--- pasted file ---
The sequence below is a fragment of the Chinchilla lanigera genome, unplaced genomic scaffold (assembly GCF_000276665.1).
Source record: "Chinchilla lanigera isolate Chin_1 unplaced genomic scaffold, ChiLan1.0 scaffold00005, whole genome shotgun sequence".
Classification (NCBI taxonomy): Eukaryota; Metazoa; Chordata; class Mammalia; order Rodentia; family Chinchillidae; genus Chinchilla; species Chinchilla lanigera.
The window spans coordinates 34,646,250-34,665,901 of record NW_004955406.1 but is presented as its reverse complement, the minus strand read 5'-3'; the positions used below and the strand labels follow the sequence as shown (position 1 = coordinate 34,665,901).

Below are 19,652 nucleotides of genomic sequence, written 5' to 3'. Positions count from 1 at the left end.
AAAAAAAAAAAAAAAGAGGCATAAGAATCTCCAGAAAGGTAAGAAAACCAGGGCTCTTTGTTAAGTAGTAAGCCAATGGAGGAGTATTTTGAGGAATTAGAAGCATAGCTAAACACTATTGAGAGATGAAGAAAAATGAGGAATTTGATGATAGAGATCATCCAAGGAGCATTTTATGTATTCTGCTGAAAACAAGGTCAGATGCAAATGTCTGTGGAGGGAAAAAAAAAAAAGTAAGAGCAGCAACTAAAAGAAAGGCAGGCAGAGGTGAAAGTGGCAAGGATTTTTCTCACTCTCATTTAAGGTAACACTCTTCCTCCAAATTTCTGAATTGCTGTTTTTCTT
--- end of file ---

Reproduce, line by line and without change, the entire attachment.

The sequence below is a fragment of the Chinchilla lanigera genome, unplaced genomic scaffold (assembly GCF_000276665.1).
Source record: "Chinchilla lanigera isolate Chin_1 unplaced genomic scaffold, ChiLan1.0 scaffold00005, whole genome shotgun sequence".
Classification (NCBI taxonomy): Eukaryota; Metazoa; Chordata; class Mammalia; order Rodentia; family Chinchillidae; genus Chinchilla; species Chinchilla lanigera.
The window spans coordinates 34,646,250-34,665,901 of record NW_004955406.1 but is presented as its reverse complement, the minus strand read 5'-3'; the positions used below and the strand labels follow the sequence as shown (position 1 = coordinate 34,665,901).

Below are 19,652 nucleotides of genomic sequence, written 5' to 3'. Positions count from 1 at the left end.
AAAAAAAAAAAAAAAGAGGCATAAGAATCTCCAGAAAGGTAAGAAAACCAGGGCTCTTTGTTAAGTAGTAAGCCAATGGAGGAGTATTTTGAGGAATTAGAAGCATAGCTAAACACTATTGAGAGATGAAGAAAAATGAGGAATTTGATGATAGAGATCATCCAAGGAGCATTTTATGTATTCTGCTGAAAACAAGGTCAGATGCAAATGTCTGTGGAGGGAAAAAAAAAAAAGTAAGAGCAGCAACTAAAAGAAAGGCAGGCAGAGGTGAAAGTGGCAAGGATTTTTCTCACTCTCATTTAAGGTAACACTCTTCCTCCAAATTTCTGAATTGCTGTTTTTCTT